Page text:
April is Hemophilia Awareness Month
There are many life-threatening medical conditions that many of us know little to nothing about, unless we happen to have a family member who suffers from such a condition.
Thankfully, nowadays most people realize how very important it is to get the word out about various diseases in order to raise awareness about the difficulties some of those around us have to deal with every day.
National Hemophilia Awareness Month was declared to do just that: shed some light on a condition that is still unknown to many, and find ways to help hemophiliacs who may feel all alone with their problems, or simply lack the financial means necessary to keep their illness under control.
In short, hemophilia is a disease that prevents the blood from clotting after an injury, meaning that a sufferer simply bleeds on and on, something that can easily cause serious health consequences, or even death.
According to the World Federation of Hemophilia (WFH), about one in 10,000 people are born with this disease.
People with hemophilia bleed easily, and the blood takes a longer time to clot. They are susceptible to prolonged bleeding from small cuts; bruises and hematomas; and, frequent and hard to stop nose and gum bleeds. But, of more serious concern in these people is internal bleeding. Bleeding into the joints, usually of the knees, elbows, and ankles, causes swelling and pain and can lead to chronic arthritis while bleeding in the digestive and urinary tracts gives rise to bloody stools and urine. Bleeding into the different organs can be life threatening or can cause permanent damage in these organs.
Hemophilia is an inherited genetic condition. This condition isn’t curable, but it can be treated to minimize symptoms and prevent future health complications. In extremely rare cases, hempohilia can develop after bith. This is called “acquired hemophilia.” The inheritance pattern of hemophilia is the reason why the disease affects mainly males who invariably inherited the disease from their mother. About one in 5,000 males are born with hemophilia. In the Philippines, experts estimate that 6,000 to 8,000 Filipinos suffer from hemophilia, but only about a thousand have been diagnosed.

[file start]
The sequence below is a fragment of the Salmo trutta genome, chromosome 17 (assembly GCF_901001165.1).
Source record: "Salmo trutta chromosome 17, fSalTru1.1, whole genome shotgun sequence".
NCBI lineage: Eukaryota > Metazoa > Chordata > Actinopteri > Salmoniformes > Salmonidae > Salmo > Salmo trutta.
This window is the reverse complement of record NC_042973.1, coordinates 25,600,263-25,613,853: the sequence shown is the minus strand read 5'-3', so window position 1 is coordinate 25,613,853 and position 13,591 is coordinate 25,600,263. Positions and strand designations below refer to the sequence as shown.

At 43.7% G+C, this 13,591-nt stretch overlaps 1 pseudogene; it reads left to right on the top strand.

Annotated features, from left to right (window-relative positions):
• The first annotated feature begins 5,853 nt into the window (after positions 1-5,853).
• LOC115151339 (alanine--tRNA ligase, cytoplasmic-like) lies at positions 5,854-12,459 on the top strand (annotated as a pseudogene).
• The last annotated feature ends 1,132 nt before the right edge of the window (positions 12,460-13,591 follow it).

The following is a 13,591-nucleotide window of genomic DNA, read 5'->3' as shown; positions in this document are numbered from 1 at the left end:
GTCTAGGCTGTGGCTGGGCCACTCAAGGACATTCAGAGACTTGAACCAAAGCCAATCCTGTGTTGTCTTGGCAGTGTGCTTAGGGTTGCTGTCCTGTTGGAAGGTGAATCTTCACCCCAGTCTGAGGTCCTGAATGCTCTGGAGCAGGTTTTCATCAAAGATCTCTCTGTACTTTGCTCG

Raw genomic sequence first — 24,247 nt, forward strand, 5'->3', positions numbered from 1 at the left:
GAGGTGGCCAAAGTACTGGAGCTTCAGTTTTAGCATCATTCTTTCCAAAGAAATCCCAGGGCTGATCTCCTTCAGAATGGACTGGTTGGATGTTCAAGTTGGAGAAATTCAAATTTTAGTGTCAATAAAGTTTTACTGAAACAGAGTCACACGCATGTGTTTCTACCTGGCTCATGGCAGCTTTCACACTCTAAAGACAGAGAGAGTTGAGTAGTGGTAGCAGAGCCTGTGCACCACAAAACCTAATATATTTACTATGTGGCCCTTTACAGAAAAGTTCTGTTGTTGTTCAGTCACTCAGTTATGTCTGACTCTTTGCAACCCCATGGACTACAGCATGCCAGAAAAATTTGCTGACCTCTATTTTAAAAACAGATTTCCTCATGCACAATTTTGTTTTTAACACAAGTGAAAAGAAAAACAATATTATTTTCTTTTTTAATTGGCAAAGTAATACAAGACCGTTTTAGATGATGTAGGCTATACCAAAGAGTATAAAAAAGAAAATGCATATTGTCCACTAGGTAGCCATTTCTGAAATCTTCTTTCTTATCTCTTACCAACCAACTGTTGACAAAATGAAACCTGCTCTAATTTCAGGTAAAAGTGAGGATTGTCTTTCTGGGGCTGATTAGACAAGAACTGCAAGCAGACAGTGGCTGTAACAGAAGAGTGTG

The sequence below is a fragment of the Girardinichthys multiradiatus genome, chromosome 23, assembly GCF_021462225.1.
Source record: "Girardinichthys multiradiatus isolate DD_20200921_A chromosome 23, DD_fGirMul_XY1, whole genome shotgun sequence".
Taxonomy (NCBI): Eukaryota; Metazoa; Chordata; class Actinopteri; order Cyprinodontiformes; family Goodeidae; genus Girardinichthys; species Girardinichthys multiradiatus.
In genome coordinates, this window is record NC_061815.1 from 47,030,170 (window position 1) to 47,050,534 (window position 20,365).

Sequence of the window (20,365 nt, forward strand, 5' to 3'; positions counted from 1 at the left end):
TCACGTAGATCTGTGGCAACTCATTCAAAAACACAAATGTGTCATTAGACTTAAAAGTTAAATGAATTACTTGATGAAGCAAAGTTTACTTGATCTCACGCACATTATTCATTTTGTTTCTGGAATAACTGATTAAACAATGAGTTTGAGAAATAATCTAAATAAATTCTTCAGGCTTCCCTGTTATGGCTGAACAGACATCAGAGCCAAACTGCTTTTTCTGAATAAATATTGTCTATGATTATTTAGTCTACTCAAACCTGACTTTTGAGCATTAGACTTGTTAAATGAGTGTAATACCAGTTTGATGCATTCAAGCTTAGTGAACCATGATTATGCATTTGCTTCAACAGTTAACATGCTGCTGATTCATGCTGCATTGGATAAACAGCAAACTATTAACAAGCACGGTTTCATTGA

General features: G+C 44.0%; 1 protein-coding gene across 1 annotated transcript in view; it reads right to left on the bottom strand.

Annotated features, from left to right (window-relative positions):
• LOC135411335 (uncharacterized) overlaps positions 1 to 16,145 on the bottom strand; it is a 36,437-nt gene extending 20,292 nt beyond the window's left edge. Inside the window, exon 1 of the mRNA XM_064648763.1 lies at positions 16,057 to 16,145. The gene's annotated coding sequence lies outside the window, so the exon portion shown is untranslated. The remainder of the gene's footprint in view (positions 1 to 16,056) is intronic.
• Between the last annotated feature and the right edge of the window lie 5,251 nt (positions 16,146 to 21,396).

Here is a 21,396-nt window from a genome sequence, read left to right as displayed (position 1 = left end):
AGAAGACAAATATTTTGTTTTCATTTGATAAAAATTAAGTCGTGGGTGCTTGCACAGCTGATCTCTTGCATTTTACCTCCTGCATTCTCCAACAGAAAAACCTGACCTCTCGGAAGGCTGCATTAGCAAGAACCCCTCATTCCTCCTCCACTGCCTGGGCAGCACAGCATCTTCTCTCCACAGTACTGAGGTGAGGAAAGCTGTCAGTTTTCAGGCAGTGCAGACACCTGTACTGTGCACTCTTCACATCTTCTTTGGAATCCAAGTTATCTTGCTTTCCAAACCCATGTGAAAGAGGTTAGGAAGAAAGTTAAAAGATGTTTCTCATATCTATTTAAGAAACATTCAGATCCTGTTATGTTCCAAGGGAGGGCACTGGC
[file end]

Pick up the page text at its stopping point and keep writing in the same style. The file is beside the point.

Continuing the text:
Signs and symptoms of hemophilia vary, depending on your level of clotting factors. If your clotting-factor level is mildly reduced, you may bleed only after surgery or trauma. If your deficiency is severe, you may experience spontaneous bleeding.
Signs and symptoms of spontaneous bleeding include:
– Unexplained and excessive bleeding from cuts or injuries, or after surgery or dental work
– Many large or deep bruises
– Unusual bleeding after vaccinations
– Pain, swelling or tightness in your joints
– Blood in your urine or stool
– Nosebleeds without a known cause
– In infants, unexplained irritability
Bleeding into the brain
A simple bump on the head can cause bleeding into the brain for some people who have severe hemophilia. This rarely happens, but it’s one of the most serious complications that can occur. Signs and symptoms include:
– Painful, prolonged headache
– Repeated vomiting
– Sleepiness or lethargy
– Double vision
– Sudden weakness or clumsiness
– Convulsions or seizures
When to see a doctor
Seek emergency care if you or your child experiences:
– Signs or symptoms of bleeding into the brain
– An injury in which the bleeding won’t stop
– Swollen joints that are hot to the touch and painful to bend
If you have a family history of hemophilia, you may want to undergo genetic testing to see if you’re a carrier of the disease before you start a family.